Home Remedies: Does Cranberry Juice Really Help?
Catagory: Gynaecology Author: Dr E Reshma Reddy
Infections of the urine are fairly typical in women of all ages. Due to the physically small urethra in women, urinary infections are more common in women. Let’s talk about how cranberry juice and urinary tract infections are related.
Drinking cranberry juice has been recommended as an effective strategy to lower the incidence of urinary infections. Because cranberry juice raises the level of benzoic acid in the urine, the urine becomes more acidic and inhibits the growth of germs. Cranberry juice was also thought to prevent infections from long-lasting catheters and keep germs from adhering to inert surfaces like catheters.
How Cranberry Juice Treats Infections of the Urinary Tract?
According to research, cranberry juice extract ingredients including fructose, condensed tannins, and glycoproteins keep bacteria from adhering to the epithelial cells and causing an infection in the urine. The germs are washed away in the urine because they do not adhere to the walls.
The most often consumed cranberry beverage, cranberry juice cocktail, was employed in the study. It is a blend of cranberry juice, water, and sweeteners.
By preventing E. coli from adhering to other bacteria in Petri dishes, cranberry metabolites in the juice constrained E. coli’s capacity to develop and proliferate. E. coli can create a coating, or “biofilm,” if it can link with other bacteria, such as those in the urinary system. This makes it possible for the bacteria to grow and cause an illness.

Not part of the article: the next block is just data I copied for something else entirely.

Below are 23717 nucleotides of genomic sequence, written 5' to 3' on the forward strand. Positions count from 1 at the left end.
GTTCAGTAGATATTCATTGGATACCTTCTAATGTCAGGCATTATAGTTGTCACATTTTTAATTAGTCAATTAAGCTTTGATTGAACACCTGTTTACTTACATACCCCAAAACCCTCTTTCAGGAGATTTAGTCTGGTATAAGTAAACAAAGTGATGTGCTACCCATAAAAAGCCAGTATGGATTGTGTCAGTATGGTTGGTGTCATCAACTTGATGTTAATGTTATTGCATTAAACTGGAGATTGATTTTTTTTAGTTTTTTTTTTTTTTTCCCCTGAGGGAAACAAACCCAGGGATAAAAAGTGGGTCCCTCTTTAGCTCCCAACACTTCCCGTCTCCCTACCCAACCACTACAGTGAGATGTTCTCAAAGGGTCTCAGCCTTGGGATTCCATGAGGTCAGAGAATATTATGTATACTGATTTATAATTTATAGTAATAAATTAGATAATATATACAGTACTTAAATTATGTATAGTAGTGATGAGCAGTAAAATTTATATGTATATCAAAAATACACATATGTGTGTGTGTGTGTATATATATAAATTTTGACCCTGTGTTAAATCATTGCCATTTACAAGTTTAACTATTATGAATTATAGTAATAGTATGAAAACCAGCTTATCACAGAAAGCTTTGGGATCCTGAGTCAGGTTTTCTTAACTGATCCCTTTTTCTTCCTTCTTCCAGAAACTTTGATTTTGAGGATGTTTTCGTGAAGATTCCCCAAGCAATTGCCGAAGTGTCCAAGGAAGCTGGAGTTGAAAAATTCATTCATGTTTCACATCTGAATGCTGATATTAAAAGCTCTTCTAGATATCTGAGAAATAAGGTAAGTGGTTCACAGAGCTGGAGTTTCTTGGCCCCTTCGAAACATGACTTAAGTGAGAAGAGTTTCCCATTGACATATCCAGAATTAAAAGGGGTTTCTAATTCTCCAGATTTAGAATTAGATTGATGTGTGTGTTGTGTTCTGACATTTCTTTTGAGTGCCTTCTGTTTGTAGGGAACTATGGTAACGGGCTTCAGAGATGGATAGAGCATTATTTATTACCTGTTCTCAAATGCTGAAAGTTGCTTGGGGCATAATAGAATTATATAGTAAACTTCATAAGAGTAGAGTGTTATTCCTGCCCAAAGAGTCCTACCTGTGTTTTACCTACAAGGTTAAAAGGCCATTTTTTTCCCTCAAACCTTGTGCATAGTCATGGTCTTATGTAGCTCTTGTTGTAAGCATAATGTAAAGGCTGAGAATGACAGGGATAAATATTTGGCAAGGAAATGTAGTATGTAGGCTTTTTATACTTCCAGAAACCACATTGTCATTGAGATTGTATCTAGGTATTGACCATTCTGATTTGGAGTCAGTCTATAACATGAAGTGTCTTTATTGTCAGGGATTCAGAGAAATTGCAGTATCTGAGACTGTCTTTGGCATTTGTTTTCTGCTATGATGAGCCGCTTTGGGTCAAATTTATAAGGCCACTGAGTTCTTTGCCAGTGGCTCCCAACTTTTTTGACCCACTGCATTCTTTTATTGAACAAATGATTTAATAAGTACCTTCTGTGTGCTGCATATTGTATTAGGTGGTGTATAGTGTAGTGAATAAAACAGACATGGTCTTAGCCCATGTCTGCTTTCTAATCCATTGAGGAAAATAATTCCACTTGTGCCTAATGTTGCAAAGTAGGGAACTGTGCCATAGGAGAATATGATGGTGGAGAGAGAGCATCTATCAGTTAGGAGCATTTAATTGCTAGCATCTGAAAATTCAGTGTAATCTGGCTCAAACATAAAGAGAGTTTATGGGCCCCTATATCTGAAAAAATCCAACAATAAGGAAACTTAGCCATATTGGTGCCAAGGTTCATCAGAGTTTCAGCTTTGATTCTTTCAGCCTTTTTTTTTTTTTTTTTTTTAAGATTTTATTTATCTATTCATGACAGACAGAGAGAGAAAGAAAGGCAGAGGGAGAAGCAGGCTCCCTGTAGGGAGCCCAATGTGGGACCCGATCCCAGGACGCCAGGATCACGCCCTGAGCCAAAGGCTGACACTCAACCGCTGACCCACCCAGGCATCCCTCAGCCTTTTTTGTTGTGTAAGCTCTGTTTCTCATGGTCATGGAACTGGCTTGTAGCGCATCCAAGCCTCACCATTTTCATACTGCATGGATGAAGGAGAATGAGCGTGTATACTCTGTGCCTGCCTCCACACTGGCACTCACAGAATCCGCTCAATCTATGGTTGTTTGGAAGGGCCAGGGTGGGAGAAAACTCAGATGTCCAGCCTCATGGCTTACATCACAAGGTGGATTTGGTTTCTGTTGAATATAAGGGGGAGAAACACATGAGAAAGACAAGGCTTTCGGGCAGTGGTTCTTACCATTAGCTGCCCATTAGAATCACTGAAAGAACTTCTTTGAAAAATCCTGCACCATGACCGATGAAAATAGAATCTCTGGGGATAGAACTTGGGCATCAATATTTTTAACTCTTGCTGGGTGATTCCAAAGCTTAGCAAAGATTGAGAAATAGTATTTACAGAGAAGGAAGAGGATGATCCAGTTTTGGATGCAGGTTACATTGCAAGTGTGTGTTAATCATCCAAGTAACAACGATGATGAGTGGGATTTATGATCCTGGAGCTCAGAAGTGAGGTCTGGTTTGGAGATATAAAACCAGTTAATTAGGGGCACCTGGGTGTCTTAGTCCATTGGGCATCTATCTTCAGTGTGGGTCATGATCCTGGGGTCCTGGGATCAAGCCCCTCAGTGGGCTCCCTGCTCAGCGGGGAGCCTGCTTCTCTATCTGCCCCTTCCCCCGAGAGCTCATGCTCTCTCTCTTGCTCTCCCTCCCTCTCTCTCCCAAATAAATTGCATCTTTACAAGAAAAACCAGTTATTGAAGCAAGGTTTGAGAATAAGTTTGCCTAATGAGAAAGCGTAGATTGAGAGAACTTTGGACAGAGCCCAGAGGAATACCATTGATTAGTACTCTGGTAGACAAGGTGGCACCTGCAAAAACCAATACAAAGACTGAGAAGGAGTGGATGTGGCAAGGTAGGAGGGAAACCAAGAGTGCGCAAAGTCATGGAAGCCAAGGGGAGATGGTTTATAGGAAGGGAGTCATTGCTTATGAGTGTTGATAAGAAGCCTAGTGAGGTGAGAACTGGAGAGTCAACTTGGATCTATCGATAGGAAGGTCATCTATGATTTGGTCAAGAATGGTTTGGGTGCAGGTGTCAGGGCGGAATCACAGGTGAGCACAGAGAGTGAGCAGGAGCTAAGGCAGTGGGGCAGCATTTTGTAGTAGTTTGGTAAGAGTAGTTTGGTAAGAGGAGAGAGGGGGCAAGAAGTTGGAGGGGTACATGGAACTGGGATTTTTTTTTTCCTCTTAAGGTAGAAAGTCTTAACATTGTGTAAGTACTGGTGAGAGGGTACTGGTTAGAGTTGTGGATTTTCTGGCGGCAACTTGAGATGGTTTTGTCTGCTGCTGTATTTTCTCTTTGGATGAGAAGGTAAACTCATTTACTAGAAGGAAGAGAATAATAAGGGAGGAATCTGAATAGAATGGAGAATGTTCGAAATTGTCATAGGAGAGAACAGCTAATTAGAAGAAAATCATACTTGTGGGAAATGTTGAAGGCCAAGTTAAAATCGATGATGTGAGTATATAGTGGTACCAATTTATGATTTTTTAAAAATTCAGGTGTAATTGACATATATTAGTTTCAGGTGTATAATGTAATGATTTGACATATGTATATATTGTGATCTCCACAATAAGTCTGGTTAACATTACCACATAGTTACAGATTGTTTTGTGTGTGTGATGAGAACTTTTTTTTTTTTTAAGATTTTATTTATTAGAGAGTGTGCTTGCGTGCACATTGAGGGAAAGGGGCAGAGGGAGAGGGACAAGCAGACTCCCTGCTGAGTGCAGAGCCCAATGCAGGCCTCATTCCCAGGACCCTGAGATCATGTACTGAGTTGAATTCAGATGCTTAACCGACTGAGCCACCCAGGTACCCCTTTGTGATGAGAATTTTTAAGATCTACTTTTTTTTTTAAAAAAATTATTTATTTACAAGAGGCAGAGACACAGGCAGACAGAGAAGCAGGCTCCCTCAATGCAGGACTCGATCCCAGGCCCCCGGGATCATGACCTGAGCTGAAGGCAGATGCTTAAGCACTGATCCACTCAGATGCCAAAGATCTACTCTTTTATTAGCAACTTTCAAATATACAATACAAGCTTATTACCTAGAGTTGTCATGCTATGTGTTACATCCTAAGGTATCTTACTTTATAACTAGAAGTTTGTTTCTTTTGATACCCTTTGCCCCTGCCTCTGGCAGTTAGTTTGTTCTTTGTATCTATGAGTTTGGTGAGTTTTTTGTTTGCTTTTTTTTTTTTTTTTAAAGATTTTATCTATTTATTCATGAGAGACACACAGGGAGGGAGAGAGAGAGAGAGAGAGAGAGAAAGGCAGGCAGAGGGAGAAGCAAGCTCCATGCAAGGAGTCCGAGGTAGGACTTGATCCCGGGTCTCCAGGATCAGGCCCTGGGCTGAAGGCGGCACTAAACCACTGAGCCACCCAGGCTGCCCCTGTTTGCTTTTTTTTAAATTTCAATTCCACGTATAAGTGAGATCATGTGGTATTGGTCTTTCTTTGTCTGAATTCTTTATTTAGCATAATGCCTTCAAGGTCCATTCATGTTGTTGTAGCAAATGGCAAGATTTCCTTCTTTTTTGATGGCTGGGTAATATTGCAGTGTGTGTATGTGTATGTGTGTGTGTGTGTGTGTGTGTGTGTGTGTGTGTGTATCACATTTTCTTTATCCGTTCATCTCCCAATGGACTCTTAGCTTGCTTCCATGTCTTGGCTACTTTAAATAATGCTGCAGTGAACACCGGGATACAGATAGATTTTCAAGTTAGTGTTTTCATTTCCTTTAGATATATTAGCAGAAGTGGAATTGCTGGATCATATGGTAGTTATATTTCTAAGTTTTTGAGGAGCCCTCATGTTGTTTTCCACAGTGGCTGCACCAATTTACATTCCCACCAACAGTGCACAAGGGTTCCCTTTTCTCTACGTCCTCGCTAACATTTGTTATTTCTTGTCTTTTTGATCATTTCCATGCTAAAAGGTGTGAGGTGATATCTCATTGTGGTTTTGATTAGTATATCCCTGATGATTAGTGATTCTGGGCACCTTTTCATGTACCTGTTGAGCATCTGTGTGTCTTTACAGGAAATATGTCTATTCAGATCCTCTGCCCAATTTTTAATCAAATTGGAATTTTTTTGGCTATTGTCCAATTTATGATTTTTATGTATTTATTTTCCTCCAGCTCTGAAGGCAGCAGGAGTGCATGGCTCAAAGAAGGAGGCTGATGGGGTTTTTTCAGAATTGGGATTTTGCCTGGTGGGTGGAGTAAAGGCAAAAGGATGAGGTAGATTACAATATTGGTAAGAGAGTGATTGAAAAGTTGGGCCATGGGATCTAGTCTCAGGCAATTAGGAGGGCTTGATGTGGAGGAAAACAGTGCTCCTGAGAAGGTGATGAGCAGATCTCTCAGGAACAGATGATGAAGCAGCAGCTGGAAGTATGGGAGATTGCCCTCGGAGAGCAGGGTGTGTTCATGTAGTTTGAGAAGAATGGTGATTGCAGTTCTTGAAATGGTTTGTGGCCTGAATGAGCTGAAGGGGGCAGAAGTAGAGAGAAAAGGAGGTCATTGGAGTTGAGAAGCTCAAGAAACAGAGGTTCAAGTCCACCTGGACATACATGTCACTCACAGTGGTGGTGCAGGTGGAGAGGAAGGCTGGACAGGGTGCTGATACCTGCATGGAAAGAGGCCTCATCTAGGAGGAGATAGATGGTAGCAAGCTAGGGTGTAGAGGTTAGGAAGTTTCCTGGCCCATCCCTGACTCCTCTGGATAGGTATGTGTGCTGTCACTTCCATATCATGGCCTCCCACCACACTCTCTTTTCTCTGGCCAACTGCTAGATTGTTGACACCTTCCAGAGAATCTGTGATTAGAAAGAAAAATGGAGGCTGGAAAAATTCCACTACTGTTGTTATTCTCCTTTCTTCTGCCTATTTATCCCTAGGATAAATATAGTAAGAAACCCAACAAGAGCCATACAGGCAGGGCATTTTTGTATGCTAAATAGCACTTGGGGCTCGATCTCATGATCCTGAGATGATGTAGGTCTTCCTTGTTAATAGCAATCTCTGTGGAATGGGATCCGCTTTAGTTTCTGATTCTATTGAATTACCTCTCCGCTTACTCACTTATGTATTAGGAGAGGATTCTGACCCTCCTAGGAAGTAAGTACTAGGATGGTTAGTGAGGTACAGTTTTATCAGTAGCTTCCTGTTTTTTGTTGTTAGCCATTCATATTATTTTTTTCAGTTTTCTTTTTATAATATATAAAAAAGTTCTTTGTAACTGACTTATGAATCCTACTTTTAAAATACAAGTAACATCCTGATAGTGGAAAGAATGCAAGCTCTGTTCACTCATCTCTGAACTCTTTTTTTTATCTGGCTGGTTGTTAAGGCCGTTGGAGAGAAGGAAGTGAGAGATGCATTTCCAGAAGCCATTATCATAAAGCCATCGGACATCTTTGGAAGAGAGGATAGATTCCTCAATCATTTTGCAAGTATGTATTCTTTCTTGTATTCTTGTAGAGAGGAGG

According to a news release from study author Terri Anne Camesano, Ph.D., “a number of controlled clinical trials—these are meticulously designed and carried out scientific studies done in humans— have found that cranberry juice actually is useful for reducing urinary tract infections. Given the scope of the issue and the associated financial burden on the healthcare system, that has significant ramifications.
Women have urinary tract infections more frequently than do males. One in three women, according to the study, have experienced a urinary tract infection.
Anywhere along the urinary system, which includes the bladder, urethra, and ureter, urinary tract infections can develop. Every year, these infections result in 8 million visits to the doctor’s office and a treatment budget of more than $1.6 billion.
The tablet form of cranberry extract is now accessible. For there to be any benefit, a dose of 300– 400 mg taken twice daily in tablet form must be taken for at least a month.
It is too soon to suggest it as a UTI prevention measure because research has yielded conflicting results. However, cranberry juice is usually a good choice.